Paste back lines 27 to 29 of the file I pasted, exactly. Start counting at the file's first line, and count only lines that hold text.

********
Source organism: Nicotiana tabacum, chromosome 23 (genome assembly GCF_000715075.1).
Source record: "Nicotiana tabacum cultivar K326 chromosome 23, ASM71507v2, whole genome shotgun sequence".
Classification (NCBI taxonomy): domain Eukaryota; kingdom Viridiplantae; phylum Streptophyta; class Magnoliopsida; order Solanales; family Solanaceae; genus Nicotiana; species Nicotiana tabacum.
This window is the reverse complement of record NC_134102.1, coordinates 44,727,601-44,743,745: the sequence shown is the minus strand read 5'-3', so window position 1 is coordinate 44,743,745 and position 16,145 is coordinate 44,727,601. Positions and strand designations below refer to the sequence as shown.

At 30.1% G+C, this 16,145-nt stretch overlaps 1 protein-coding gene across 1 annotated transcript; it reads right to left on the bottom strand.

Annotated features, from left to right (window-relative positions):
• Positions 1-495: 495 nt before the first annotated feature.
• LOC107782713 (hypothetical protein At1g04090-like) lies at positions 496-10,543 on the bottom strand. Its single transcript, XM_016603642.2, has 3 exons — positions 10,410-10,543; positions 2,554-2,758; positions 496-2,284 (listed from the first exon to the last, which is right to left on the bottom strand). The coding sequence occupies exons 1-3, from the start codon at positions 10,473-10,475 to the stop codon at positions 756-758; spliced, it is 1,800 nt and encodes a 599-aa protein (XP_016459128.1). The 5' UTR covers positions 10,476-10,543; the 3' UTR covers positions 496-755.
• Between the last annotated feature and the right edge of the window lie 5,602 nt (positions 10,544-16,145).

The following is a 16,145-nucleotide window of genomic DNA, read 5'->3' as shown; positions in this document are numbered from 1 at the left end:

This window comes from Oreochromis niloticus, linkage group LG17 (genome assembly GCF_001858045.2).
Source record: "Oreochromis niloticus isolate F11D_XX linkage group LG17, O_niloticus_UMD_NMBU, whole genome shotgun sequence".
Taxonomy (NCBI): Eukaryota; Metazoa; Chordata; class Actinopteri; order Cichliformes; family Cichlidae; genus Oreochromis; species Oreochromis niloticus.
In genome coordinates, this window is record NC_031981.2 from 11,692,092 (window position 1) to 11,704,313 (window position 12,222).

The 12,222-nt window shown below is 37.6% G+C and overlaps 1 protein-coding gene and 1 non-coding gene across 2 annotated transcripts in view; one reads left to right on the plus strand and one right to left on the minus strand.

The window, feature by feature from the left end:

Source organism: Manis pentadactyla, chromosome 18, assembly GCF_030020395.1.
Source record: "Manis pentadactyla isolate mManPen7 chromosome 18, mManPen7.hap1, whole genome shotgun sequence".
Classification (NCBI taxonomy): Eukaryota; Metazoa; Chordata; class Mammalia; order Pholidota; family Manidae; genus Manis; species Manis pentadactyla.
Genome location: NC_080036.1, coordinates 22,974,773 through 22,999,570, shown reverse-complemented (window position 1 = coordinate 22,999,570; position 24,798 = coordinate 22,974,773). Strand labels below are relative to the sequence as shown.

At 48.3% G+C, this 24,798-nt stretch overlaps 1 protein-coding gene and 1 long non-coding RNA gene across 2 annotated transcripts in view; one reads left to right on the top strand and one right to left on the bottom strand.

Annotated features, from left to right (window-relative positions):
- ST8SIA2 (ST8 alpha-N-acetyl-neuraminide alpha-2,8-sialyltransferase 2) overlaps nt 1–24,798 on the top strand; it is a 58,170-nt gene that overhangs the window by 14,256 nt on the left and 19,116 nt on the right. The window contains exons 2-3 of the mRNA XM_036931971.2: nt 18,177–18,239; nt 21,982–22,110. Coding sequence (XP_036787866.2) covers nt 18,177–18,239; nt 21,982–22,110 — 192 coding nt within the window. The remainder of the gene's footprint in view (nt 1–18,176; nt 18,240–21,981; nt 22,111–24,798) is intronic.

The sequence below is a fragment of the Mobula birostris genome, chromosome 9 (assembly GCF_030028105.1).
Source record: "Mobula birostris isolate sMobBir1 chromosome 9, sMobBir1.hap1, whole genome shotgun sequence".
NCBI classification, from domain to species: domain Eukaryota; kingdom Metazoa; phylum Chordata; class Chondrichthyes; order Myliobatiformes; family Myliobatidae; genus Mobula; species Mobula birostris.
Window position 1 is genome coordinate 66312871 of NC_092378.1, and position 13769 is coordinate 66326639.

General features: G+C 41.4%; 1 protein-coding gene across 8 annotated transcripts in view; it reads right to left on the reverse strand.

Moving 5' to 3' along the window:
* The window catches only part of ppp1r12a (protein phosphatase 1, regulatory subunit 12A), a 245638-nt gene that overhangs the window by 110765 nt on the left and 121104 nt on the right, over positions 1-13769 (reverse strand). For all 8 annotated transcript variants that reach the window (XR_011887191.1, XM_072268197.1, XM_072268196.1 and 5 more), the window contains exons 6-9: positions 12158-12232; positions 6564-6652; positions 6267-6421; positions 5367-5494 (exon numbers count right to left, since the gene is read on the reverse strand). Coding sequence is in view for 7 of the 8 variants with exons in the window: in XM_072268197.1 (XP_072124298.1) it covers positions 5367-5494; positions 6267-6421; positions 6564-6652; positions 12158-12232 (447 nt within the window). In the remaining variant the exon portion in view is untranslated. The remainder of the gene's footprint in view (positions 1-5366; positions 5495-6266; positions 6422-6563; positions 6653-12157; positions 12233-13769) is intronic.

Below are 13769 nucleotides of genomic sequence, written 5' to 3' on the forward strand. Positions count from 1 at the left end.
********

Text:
Window position 1 is genome coordinate 66312871 of NC_092378.1, and position 13769 is coordinate 66326639.

General features: G+C 41.4%; 1 protein-coding gene across 8 annotated transcripts in view; it reads right to left on the reverse strand.

Moving 5' to 3' along the window: